• French-owned artisanal bakery group Paul has said that it intends to double the size of its UK estate in the next five years via a mix of both own-managed and franchised expansion. The company currently has 38 units, largely in London. Big Hospitality reports that the company will ‘open regional locations in towns and cities across the UK through a franchise model.’
• The British Institute of Innkeeping reports that 95% of its members responding ‘said they would recommend membership of the BII to other licensed trade professionals, with belonging to a recognised professional trade body being one of the most important elements of membership to many.’
• CEO Steve Alton says ‘the support that the BII gives its members has never been more important than over the last year. Whilst it is great to see that we are on the right track in terms of supporting our members in the present, we are also looking to the future to ensure we continue to build on the foundations created over the last 40 years at the heart of the pub sector.’
• Loungers’ chairman Alex Reilley says ‘there is a very worrying agenda being worked up that goes way beyond Covid. We are sleepwalking into a new world where the state & the scientists control our freedoms and decide what ‘normal’ is.’
• The FCA says that over a quarter of UK adults have been struggling financially in the wake of the coronavirus pandemic.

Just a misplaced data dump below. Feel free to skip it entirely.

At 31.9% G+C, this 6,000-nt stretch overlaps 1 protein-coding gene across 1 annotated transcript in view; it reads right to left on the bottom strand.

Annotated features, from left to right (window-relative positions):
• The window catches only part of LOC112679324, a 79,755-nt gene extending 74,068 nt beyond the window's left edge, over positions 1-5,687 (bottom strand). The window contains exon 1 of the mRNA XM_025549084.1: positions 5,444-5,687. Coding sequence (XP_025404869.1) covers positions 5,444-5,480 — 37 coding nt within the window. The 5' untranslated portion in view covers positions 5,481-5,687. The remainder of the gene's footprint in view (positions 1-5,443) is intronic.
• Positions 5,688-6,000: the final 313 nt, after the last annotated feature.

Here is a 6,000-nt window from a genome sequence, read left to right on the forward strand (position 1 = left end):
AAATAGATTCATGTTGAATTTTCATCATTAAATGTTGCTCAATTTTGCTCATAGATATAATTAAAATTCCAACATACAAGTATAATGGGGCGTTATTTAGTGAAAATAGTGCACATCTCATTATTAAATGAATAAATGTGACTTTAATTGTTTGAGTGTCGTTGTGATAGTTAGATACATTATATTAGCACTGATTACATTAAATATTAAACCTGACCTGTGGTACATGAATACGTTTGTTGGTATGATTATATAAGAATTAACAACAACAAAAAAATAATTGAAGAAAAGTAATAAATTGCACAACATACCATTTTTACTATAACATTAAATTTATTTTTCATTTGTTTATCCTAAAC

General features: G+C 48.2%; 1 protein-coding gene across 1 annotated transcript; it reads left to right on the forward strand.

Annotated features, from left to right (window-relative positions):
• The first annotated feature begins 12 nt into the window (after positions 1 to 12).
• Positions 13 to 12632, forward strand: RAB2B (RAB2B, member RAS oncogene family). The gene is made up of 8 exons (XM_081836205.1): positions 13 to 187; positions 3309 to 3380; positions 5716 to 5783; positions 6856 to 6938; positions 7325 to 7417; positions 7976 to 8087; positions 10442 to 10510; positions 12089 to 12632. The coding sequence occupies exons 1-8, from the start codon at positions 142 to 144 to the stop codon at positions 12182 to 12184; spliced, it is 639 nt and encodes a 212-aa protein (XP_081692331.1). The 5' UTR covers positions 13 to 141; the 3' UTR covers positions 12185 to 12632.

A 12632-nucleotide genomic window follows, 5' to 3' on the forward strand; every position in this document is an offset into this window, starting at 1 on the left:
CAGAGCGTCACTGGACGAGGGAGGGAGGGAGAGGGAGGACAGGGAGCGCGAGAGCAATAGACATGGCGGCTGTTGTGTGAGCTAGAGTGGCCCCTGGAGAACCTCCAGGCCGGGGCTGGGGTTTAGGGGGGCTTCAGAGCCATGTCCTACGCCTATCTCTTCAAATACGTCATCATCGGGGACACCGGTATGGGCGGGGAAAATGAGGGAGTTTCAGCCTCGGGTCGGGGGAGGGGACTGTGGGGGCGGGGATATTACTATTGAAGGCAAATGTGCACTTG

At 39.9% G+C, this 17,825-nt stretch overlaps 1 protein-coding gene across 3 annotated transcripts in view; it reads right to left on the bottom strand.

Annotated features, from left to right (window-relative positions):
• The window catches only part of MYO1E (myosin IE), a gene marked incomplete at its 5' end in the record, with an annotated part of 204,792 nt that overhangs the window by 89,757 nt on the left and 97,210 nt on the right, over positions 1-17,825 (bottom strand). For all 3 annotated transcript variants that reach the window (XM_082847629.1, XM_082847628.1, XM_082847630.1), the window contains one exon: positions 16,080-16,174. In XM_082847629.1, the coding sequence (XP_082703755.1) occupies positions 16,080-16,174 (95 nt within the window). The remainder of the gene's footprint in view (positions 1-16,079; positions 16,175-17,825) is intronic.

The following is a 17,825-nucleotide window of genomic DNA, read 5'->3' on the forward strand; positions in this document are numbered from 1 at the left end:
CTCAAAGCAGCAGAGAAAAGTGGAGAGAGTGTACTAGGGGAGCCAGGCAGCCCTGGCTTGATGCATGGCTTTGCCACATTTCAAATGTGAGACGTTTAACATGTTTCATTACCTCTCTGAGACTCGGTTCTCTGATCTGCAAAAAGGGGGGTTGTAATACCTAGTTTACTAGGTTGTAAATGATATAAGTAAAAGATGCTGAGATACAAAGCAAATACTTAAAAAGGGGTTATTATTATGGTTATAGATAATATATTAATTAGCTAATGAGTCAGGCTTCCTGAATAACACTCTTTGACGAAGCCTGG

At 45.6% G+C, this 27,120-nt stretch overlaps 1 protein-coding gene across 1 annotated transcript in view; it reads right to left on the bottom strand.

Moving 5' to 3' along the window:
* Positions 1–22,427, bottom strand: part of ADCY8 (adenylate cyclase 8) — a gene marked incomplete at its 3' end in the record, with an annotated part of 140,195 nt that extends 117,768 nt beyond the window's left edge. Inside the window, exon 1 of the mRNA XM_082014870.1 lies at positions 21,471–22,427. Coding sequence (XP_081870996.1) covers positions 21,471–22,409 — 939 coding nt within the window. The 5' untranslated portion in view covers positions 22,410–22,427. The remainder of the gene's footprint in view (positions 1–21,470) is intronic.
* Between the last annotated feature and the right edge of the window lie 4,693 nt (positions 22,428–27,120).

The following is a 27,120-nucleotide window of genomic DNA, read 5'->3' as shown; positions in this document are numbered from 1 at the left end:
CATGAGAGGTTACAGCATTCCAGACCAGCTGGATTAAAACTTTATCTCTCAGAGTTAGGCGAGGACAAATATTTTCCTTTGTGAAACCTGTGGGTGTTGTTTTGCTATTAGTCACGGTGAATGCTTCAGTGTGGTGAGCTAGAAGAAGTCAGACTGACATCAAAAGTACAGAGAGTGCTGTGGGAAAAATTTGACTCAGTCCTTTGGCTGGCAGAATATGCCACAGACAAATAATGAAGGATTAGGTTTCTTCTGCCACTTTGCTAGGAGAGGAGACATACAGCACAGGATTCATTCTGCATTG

• Constellation brands has advised shareholders to ignore a “mini-tender” offer by TRC Capital Investment Corporation to buy up to 500,000 shares, or approximately 0.29 percent, of Constellation’s outstanding Class A common stock at a price of $210.00 per share in cash.
• PepsiCo Inc yesterday reported Q4 numbers and said that it expects pre-pandemic sales growth as lifestyles return to more normal patterns. The company said its Q4 revenue rose 8.8% to $22.46 billion. CFO Hugh Johnson says ‘we have figured how to do well in this environment.’
• The Telegraph reports that port sales are ‘soaring’.
JET2 IN MAJOR SHARE PLACING:
• Jet plc yesterday evening announced an accelerated bookbuild to assess demand for a placing. The group said that the placing would not exceed 20% of the existing ordinary share capital.
• The group this morning reports that it has raised total gross proceeds of approximately £422 million through the Fundraise, comprising 35,166,654 Placing Shares and subscriptions for 593,561 Retail Shares, in each case at a price of 1180 pence per Ordinary Share, representing a discount of approximately 9.1 per cent. to the closing price on 11 February 2021.
• It says ‘the Fundraise was significantly oversubscribed.’ The Fundraise Shares being issued represent 20 per cent. of the existing issued ordinary share capital of Jet2 immediately prior to the Fundraise.
• Philip Meeson, Executive Chairman of the Group, says ‘the Board is grateful to both existing shareholders and new investors for their significant support of this equity issue. Based on the indicative scenario planning undertaken by management, the Board believes that the proceeds will provide sufficient liquidity on an extended and likely unpredictable shutdown basis to deal with this continually challenging trading environment.’
• Meeson continues ‘the Directors believe the Fundraise will enable management to continue to adopt a decisive, but prudent, responsible financial management approach; take longer-term strategic decisions to support sustainable long term profit growth; and improve the ability for Jet2 to exit the pandemic in a stable commercial position so that it is well positioned to capitalise on the upturn opportunity when it arrives.’